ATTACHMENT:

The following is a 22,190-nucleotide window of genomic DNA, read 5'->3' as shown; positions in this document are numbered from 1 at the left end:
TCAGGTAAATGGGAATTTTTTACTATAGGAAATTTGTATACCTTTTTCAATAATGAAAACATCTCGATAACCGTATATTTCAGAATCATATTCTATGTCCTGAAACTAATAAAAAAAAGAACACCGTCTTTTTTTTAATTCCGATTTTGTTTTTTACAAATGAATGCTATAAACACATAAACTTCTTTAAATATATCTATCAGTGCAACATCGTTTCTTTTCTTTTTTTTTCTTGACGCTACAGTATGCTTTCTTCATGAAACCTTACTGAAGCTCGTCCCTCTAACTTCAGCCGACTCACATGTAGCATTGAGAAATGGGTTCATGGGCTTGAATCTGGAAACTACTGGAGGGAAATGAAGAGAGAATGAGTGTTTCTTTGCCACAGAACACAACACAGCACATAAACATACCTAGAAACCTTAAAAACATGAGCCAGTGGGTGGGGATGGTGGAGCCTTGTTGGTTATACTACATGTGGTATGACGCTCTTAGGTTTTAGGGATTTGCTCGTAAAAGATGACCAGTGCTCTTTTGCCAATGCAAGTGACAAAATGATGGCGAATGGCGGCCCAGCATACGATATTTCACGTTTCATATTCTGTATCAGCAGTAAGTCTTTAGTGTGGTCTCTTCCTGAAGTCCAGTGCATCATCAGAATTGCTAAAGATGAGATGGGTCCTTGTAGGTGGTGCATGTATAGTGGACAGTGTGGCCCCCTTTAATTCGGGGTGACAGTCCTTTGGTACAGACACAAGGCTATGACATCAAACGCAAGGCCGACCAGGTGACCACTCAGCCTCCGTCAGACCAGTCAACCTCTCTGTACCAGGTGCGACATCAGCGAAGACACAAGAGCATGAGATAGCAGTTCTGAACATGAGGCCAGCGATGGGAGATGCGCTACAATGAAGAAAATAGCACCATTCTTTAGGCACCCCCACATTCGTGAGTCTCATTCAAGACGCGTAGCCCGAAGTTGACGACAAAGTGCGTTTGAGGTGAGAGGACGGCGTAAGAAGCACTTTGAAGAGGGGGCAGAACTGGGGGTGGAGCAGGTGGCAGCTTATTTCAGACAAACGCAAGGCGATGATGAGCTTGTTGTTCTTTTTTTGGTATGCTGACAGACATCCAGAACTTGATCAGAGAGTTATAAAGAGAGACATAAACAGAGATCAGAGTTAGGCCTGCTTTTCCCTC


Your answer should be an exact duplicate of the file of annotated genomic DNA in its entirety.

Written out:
The following is a 22,190-nucleotide window of genomic DNA, read 5'->3' as shown; positions in this document are numbered from 1 at the left end:
TCAGGTAAATGGGAATTTTTTACTATAGGAAATTTGTATACCTTTTTCAATAATGAAAACATCTCGATAACCGTATATTTCAGAATCATATTCTATGTCCTGAAACTAATAAAAAAAAGAACACCGTCTTTTTTTTAATTCCGATTTTGTTTTTTACAAATGAATGCTATAAACACATAAACTTCTTTAAATATATCTATCAGTGCAACATCGTTTCTTTTCTTTTTTTTTCTTGACGCTACAGTATGCTTTCTTCATGAAACCTTACTGAAGCTCGTCCCTCTAACTTCAGCCGACTCACATGTAGCATTGAGAAATGGGTTCATGGGCTTGAATCTGGAAACTACTGGAGGGAAATGAAGAGAGAATGAGTGTTTCTTTGCCACAGAACACAACACAGCACATAAACATACCTAGAAACCTTAAAAACATGAGCCAGTGGGTGGGGATGGTGGAGCCTTGTTGGTTATACTACATGTGGTATGACGCTCTTAGGTTTTAGGGATTTGCTCGTAAAAGATGACCAGTGCTCTTTTGCCAATGCAAGTGACAAAATGATGGCGAATGGCGGCCCAGCATACGATATTTCACGTTTCATATTCTGTATCAGCAGTAAGTCTTTAGTGTGGTCTCTTCCTGAAGTCCAGTGCATCATCAGAATTGCTAAAGATGAGATGGGTCCTTGTAGGTGGTGCATGTATAGTGGACAGTGTGGCCCCCTTTAATTCGGGGTGACAGTCCTTTGGTACAGACACAAGGCTATGACATCAAACGCAAGGCCGACCAGGTGACCACTCAGCCTCCGTCAGACCAGTCAACCTCTCTGTACCAGGTGCGACATCAGCGAAGACACAAGAGCATGAGATAGCAGTTCTGAACATGAGGCCAGCGATGGGAGATGCGCTACAATGAAGAAAATAGCACCATTCTTTAGGCACCCCCACATTCGTGAGTCTCATTCAAGACGCGTAGCCCGAAGTTGACGACAAAGTGCGTTTGAGGTGAGAGGACGGCGTAAGAAGCACTTTGAAGAGGGGGCAGAACTGGGGGTGGAGCAGGTGGCAGCTTATTTCAGACAAACGCAAGGCGATGATGAGCTTGTTGTTCTTTTTTTGGTATGCTGACAGACATCCAGAACTTGATCAGAGAGTTATAAAGAGAGACATAAACAGAGATCAGAGTTAGGCCTGCTTTTCCCTC